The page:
A new streetcar may divide two of Portland’s toniest bedroom communities.
The Willamette Shore rail line runs just behind Merty Muller’s white, low-slung house, separated from her bedroom by about 10 yards and a leafy hedge. Weekdays, the track is a lovely dog walk. In the warmer seasons, a vintage trolley trundles sightseers down the line every two hours. But if transit-savvy politicians and developers have their way, by 2017 sleek new streetcars will roll past Muller’s home several times an hour.
Surprisingly, perhaps, Muller likes the idea. The 75-year-old, a neighborhood resident since 1964, points to a little hillock where streetcars stopped in the 1920s—history she’d love to see repeated. "I think it would be wonderful to get on the trolley and go to downtown Portland," she says.
Many of her neighbors do not share her enthusiasm. These particular rails slice through Dunthorpe, the most legendarily exclusive neighborhood in Portland (or rather, unincorporated Multnomah County, as the mansion-studded enclave—home base of actor Danny Glover, the occasional Trail Blazer, and other notables—refuses to join the city). Right now, the streetcar is officially one of three options for improving transit on bustling Rte 43, along with “enhanced” bus service and doing nothing. Metro, two cities, and two counties all get a vote.
With the streetcar intimately connected to the Lake Oswego city council’s future dreams, but heavyweight Dunthorpeans hoping to stop it in its tracks, two of Portland’s ritziest suburbs appear to be headed for an old-fashioned backyard brawl.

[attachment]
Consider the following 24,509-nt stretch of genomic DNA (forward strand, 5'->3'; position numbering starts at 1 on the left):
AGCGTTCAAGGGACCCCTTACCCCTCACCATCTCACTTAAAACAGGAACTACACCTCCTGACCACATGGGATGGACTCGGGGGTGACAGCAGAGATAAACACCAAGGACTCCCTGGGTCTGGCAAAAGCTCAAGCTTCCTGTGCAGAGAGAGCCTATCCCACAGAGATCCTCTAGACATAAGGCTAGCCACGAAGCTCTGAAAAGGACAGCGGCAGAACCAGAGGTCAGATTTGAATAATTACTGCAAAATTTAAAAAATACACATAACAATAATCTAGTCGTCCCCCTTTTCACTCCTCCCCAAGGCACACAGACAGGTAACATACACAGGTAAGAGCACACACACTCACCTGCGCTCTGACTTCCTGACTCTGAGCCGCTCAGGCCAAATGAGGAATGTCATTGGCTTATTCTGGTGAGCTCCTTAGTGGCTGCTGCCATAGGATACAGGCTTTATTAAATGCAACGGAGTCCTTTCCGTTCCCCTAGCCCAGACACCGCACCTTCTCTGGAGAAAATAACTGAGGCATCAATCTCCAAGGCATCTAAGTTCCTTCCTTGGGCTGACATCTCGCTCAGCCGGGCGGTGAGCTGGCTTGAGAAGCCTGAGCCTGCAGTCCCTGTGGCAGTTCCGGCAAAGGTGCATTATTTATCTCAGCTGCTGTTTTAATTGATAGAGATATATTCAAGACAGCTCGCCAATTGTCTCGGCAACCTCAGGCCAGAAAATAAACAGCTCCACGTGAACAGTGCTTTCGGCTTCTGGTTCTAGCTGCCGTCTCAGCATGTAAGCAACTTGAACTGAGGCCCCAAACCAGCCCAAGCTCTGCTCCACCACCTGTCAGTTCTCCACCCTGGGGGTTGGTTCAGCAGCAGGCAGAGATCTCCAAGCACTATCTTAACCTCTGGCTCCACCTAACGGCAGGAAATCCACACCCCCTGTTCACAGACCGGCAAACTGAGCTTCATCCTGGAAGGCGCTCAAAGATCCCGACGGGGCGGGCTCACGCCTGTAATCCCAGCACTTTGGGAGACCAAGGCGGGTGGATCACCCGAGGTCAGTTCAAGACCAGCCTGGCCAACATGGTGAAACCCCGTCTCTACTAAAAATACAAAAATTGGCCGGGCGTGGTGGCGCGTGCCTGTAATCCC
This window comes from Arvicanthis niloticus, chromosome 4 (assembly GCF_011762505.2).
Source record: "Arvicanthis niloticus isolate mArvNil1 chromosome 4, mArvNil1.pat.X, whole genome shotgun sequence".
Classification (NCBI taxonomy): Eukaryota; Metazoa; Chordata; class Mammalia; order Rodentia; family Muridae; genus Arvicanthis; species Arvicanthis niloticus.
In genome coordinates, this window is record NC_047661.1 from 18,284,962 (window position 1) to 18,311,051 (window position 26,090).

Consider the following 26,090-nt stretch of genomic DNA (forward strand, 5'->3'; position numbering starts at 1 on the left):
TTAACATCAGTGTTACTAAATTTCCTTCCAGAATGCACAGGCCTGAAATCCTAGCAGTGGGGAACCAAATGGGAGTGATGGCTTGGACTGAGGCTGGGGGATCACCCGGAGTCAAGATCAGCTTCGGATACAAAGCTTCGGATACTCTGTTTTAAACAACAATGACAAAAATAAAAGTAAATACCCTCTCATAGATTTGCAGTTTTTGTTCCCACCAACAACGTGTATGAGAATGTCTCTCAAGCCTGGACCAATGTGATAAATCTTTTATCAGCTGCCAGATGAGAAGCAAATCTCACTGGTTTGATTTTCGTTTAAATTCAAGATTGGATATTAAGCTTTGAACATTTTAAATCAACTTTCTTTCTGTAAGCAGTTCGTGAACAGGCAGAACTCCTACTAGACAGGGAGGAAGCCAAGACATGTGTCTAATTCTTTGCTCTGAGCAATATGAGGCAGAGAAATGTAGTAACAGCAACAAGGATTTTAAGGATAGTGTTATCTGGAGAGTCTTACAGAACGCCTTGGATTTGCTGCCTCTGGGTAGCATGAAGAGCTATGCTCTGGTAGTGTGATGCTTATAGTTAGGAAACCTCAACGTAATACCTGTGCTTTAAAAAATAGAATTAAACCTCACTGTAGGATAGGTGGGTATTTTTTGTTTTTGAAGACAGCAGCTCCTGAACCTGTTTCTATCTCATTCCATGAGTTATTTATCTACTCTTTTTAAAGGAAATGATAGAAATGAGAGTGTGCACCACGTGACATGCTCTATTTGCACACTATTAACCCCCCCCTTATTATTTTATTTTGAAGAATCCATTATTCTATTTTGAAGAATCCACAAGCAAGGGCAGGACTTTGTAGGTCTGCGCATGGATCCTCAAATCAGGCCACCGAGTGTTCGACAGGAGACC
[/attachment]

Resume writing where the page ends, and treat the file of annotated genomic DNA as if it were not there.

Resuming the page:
The first jab: a new nonprofit called Keep Lake Oswego Livable emerged, with a slick website (360millionandcounting.com) that’s bristling with criticism of the streetcar plan. Dunthorpe resident Elaine Franklin—a veteran political strategist best known as former Senator Bob Packwood’s wife—is the group’s president. Her Riverwood Road neighbor Eli Morgan, founder of the billion-dollar M Financial Group, participated in its early organization. Other neighbors took aim at the planning process’s early rounds.
The group also hired savvy political consultant Leonard Bergstein. Spinning the streetcar’s opposition as a grassroots movement of friends and neighborhoods, Bergstein says, "There’s a pretty visceral feeling that this is too much to spend when we’re concerned about schools and every other budget priority."
It’s easy to understand Dunthorpeans’ alarm. The tracks run close to homes, sometimes splitting front walkways in two. Franklin—who boasts of her schoolgirl streetcar commute in her native England—argues the whole plan is misguided. "The project’s ridership and financing models rely on wishful thinking."
Earl Blumenauer originally hatched the streetcar idea 22 years ago when, as a Portland city commissioner, he cobbled together six different governments to buy the tracks and right-of-way from Southern Pacific Railroad. Federal funding programs devised by now-Congressman Blumenauer would likely help pay the $350-million-plus tab. Exactly how many of Rte 43’s 6,000 peak-hour auto trips would turn into streetcar rides is up for debate. (Not many, opponents contend.) But as Portland proved in the Pearl and South Waterfront, streetcars don’t just move people; they spur development. Lake Oswego Mayor Jack Hoffman and most of the city council want the streetcar to spark a new urban neighborhood in the burb’s industrial Foothills district. In June, Lake O signed a $1.3 million contract with Portland developers Williams/Dame & White to get the project started.
Those keeping score like to point out the director of LO’s economic and capital development department, Brant Williams, and the principals of Williams/Dame & White (no relation) all worked on Portland’s South Waterfront. "The circus is just moving south," Bergstein chimes. Or as Franklin puts it, "If you wanted to be Machiavellian about it, why does cute little upper-middle-class Lake Oswego get a cute little streetcar while other parts of the metro area don’t get their basic transit needs met?"
As the battle plays out this fall and winter, these influential tribes—or at least a bunch of chiefs—will be in full war paint. But on a quiet morning walk down the tracks with Merty Muller, the issue feels like yet another collision between the pleasant present and the uncertainties of change.
"We put together six different jurisdictions to buy this rail alignment," Muller says. "We did it for the future. Well, the future is now."